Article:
The nuts and bolts of the genius behind aptamers - the future for drug delivery

Aptamers  have created a lot of research interest for the use of biosensors and novel methods of drug delivery. Aptamers are short, single-stranded nucleic (or peptide) molecules that can be created to bind very selectively to their targets, which can be very different in size, shape and chemistry. So how do aptamers work? How can any polymer do what aptamers can? This article is exploring the nuts and bolts of the tiny environment that binding reactions occur at.

There’s no such thing as ‘just a protein’:

Proteins, as you may remember, are made up of specific sequences of amino acids. While every amino acid has their backbone groups, which allow them to join to each other, each type of amino acid has its own specific chemical properties on their side chains– some side-chains are very large, some are small, some are negatively charged, some are positively charged, some have polar groups (which interact with other polar groups, such as water) and some have hydrophobic groups (which interact with hydrophobic groups, such as fats).  It’s a bit like having beads on a necklace: many different shapes and colours of beads (the side chains), all joined together by a single thread (the backbone).

Very few proteins, however, are exactly linear. Most of them fold to create very specific three-dimensional shapes after being synthesised by cells, some spontaneously, others with a little help from other cellular components. The precise shape of a protein has a huge influence on how it behaves and what reactions it participates in. The exact sequence of amino acids in a protein (the “primary structure”) puts the various side-groups of the amino acids close to one-another. These amino acid side-groups can interact with each other: negatively-charged groups can bind to positively-charged groups, hydrophobic side-chains can bind to one-another, and so on. The interaction of these side-chains allows areas of the protein to form certain shapes, like spring-shaped helices and flat beta sheets (“secondary structures”). All of these structures within the protein then associate with one another to produce the final complicated three-dimensional shape of the protein, the “tertiary structure”. From this, we can see that the exact sequence of amino acids in a protein has an enormous effect on the finished product. Altering just one amino acid in the sequence of a protein can prevent an important secondary structure to form and change the entire shape of the protein.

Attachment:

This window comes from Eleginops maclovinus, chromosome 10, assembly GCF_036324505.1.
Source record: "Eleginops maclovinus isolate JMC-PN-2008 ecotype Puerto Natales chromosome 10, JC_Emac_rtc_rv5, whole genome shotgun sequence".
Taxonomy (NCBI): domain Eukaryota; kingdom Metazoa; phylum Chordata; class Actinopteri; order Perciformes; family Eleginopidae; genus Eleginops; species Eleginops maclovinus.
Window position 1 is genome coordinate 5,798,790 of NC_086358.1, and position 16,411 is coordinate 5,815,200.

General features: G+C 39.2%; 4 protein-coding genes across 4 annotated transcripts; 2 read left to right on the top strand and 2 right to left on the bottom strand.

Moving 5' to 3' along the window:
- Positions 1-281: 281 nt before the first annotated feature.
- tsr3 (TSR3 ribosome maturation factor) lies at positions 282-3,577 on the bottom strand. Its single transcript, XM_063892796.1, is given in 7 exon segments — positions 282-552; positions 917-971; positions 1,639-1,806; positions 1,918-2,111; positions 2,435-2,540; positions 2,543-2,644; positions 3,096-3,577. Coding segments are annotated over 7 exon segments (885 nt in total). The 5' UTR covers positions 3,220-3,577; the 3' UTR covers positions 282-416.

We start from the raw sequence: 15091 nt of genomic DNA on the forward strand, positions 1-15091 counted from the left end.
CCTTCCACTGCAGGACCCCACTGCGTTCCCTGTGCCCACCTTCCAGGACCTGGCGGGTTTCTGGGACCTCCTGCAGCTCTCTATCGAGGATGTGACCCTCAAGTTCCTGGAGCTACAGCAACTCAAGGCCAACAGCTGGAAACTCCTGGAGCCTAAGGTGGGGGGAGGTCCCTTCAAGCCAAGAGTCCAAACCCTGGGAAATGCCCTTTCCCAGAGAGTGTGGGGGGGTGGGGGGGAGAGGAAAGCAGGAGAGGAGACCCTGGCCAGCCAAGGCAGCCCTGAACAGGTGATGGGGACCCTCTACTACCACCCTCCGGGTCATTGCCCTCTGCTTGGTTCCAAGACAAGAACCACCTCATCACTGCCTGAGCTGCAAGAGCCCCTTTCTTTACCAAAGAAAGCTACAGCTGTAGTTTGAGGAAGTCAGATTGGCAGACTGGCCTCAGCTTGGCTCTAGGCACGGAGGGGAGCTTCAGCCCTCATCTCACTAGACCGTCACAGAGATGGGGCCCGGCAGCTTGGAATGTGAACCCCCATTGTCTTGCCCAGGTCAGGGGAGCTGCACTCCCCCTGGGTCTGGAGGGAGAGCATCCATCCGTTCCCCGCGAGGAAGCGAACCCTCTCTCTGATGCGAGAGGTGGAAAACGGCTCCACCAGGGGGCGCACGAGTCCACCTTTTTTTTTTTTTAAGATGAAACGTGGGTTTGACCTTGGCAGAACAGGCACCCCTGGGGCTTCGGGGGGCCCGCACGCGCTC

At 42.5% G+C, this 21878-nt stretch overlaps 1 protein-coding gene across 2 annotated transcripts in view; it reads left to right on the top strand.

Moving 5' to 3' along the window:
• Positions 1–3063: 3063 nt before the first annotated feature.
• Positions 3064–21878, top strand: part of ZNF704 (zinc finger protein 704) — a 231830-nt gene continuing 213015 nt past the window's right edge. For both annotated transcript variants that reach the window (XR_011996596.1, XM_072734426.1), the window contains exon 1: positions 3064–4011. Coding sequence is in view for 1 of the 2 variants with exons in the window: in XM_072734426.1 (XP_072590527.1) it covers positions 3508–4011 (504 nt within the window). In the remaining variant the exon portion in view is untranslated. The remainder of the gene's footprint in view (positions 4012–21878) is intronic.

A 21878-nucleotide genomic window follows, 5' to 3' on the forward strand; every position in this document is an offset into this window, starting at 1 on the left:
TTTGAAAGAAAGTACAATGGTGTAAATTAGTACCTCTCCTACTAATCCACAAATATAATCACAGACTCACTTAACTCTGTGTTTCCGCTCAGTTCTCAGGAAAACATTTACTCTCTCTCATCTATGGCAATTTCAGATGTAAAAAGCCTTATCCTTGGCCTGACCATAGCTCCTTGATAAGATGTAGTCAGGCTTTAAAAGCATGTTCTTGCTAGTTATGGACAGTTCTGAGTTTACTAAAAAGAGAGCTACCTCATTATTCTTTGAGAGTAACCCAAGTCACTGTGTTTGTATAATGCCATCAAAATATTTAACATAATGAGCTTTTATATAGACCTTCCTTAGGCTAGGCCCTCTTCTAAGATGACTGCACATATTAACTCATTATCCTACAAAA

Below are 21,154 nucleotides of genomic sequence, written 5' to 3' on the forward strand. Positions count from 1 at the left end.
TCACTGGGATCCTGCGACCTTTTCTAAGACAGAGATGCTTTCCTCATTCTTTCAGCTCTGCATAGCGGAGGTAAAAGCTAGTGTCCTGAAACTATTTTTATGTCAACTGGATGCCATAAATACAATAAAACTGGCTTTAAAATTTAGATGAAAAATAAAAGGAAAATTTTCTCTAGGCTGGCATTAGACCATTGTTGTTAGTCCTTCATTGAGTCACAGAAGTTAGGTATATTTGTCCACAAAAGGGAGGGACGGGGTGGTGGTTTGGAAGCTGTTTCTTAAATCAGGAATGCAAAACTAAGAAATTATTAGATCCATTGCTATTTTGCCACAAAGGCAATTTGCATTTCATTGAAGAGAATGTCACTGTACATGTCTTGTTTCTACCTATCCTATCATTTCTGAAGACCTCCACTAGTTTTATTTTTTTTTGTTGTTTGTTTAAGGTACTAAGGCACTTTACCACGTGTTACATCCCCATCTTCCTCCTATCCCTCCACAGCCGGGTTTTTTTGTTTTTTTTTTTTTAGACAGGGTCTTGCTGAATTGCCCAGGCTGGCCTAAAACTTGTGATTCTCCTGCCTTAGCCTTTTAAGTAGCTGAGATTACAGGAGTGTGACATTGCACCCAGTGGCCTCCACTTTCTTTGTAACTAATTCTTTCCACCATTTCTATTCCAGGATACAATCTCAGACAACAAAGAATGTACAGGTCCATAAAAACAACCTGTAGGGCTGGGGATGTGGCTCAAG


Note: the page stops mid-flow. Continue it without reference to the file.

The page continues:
It’s not just the shape of the protein that affects their function. Many of the side-chains are left exposed on the surface of the protein, which creates tiny pockets of different chemistry along the outside of the protein, the microenvironment. Each protein is therefore made of a unique combination of both its shape and the microenvironment, which together provide the protein with the ability to function within its intended environment. Understanding this allows us to see why a protein can bind to a target in the selective manner that it does – the shape and microenvironment can provide a perfect lock into which the target (itself having a unique shape / microenvironment) fits into. This is how enzymes recognise the molecules that it catalyses, or antibodies recognise the pathogen in the bloodstream.

 

 

 

 

 

 

Figure 1: The exact shape and microenvironment of a protein. The different colours on the protein all indicate different types of amino acids present on the surface of the protein. Red areas contain positively charged amino acid residues, blue are negatively-charged, green are hydrophobic and white groups are polar. The protein in this example is streptavidin (accession number: 1MEP.pdb)

Oligonucleotides: Revenge of the double-helix

In the same way that proteins are created of chains of amino acids, nucleic acids (such as RNA, or DNA) are made of chains of nucleotides. Like amino acids, nucleotides have portions of their molecular structure that lets them join to another one (their backbone) and side-groups of their own (their “bases”). The bases allow nucleotides to bind to one-another at specific areas. Guanosine (a type of nucleotide) binds to cytosine nucleotides, adenine nucleotides bind to thymine nucleotides. The reason that two strands of DNA ends up forming a double helix is because the two molecules line up head-to-tail and allow the nucleotides to bind to their counterparts.  That’s why DNA requires two strands of DNA with precisely opposite sequences of nucleotides to form. If there is an adenine nucleotide at the top of one strand, there needs to be a thymine at the bottom of the other strand (remember, they line up head-to-tail with each other) in order for the area to bind together, and so on.